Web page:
auto iter = end();
    while (iter != begin())
    {
        if (*iter == iter.curr->prev->val) {
            iter = iterator(erase(iter).curr->prev);
        }
        else --iter;
    }
}

template<typename T>
bool List<T>::operator==(const List & other)
{
    if (sz != other.sz) return false;
    auto m_begin = begin();
    auto o_begin = other.begin();
    while (m_begin != end())
    {
        if (*m_begin++ != *o_begin++) return false;
    }
    return true;
}

template<typename T>
void List<T>::remove(const T& value)
{
    auto iter = begin();
    while (iter != end())
    {
        if (*iter == value) iter = erase(iter);
        else ++iter;
    }
}

template<typename T>
void merge(List<T> & a, List<T> & b, List<T> & list)
{
    auto a_iter = a.begin();
    auto b_iter = b.begin();
    auto list_iter = list.begin();
    while (a_iter != a.end() && b_iter != b.end())
    {
        if (*a_iter <= *b_iter)
        {
            *list_iter = *a_iter;
            ++a_iter;
        }
        else
        {
            *list_iter = *b_iter;
            ++b_iter;
        }
        ++list_iter;
    }
    while (a_iter != a.end()) { *list_iter++ = *a_iter++; }
    while (b_iter != b.end()) { *list_iter++ = *b_iter++; }
}

template<typename T>
template<typename ...U>
inline typename List<T>::iterator List<T>::emplace(const_iterator pos, U && ...args)
{
    Link<T>* new_link = new Link<T>{ T( std::forward<U>(args)... ), pos.curr->prev, pos.curr };
    if (empty()) { return insert_first_element(new_link); }
    else return insert_unchecked(pos, new_link);
}

template<typename T>
template<typename ...U>
inline void List<T>::emplace_back(U && ...args)
{
    Link<T>* new_link = new Link<T>{ T( std::forward<U>(args)...) };
    if (empty()) insert_first_element(new_link);
    else insert_back_unchecked(new_link);
}

template<typename T>
template<typename ...U>
inline void List<T>::emplace_front(U && ...args)
{
    Link<T>* new_link = new Link<T>{ T(std::forward<U>(args)...) };
    if (empty()) insert_first_element(new_link);
    else insert_front_unchecked(new_link);
}

template<typename T>
template<typename Pred>
void List<T>::remove_if(Pred pred)
{
    auto iter = begin();
    while (iter != end())
    {
        if (pred(*iter)) iter = erase(iter);
        else ++iter;
    }
}
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  1. Some of your member functions should not exist. You don't want n algorithms and m containers to result in n*m implementations, because that number becomes rather big. Also people tend to forget to add all algorithms to their containers, especially when new ones appear. Instead you are supposed to implement algorithms and containers separately to only need n+m implementations. This applies does not apply to unique, remove and remove_if that have a non-member std function std::unique, std::remove and std::remove_if because the member functions are more efficient than the free standing functions. Also std::remove only moves elements while std::list::remove actually erases them.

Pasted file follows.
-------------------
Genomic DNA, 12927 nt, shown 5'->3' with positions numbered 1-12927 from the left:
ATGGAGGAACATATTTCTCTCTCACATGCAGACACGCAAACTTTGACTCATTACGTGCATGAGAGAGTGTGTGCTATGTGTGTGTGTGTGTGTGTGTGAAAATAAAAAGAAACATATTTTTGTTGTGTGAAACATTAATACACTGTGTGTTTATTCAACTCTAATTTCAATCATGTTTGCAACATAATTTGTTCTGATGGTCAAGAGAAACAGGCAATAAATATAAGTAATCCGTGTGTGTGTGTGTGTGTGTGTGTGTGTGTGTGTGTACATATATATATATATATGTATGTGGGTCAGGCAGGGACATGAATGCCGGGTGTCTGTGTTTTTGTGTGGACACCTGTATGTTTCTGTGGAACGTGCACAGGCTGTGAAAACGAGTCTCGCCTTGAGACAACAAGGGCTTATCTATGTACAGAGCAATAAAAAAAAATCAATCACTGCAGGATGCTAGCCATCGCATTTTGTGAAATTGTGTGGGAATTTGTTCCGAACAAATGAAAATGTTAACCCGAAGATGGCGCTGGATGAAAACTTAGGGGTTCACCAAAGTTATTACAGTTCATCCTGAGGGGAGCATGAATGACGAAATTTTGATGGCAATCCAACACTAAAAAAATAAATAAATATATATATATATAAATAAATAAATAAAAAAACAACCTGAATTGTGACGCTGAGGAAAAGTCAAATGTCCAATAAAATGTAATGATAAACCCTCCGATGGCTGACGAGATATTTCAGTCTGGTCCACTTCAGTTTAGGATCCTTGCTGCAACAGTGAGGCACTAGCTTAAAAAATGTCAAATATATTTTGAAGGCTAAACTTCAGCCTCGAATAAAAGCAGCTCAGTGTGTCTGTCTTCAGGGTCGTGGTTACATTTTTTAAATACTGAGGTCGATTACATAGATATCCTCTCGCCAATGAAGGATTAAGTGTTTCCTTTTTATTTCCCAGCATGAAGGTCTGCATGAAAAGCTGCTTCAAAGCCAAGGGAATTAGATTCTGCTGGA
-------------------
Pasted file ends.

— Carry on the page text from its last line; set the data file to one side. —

Unfortunately it doesn't apply to sort because std::sort requires random access iterators which you don't have.

  2. Your sort implementation seems to make a lot of copies. If you can't find a clever efficient way you can just create a std::vector<T*> and std::sort that and then apply the positioning to your list.

  3. I would expect a linked list to work with move-only types such as std::unique_ptr<int>, but it doesn't because you copy Ts in various functions.

  4. I am getting compilation errors with both gcc and clang. It looks like you only tested with VS's compiler which tends to be a bit lenient.

  5. Avoid cleanup functions. That is what the destructor is for. Also you already have clear.

  6. Your List_iterator does bad things when const. For example you can do

    const List<int> l{1, 2, 3};
    auto it = l.begin();
    *it = 42;
    

    That last line should not compile, but it does. Blame the mutable that should not be there. Unfortunately you need to write 2 classes to get this right in C++, typically List_iterator and Const_list_iterator.

  7. Looking at the list of things required to make a bidirectional iterator it seems like you are missing some, for example everything around std::iterator_traits which also explains

    //had to define an advance b/c std::advance wouldn't work
    //even after adding an iterator tag
    

    It is a bit annoying to do all those things from the linked documentation, especially when you realize that you need to follow more links because it says "The type It satisfies ForwardIterator" which has yet another list of requirements and that one links to more requirements. On the upside once you did all of it the standard algorithms work with your iterator and you can delete a bit of code. Also algorithms from other libraries like boost tend to work when you have standard iterators.

  8. You can initialize members in the class declaration, for example

    template<class T>
    class List {
        Link<T>* first{nullptr};
        Link<T>* last{nullptr};
        std::size_t sz = 0;
    }
    

    If your constructor initializes members the class initialization is treated as not existing (so no loss in performance for double-initializing), but if you forget or leave it out you get sane defaults.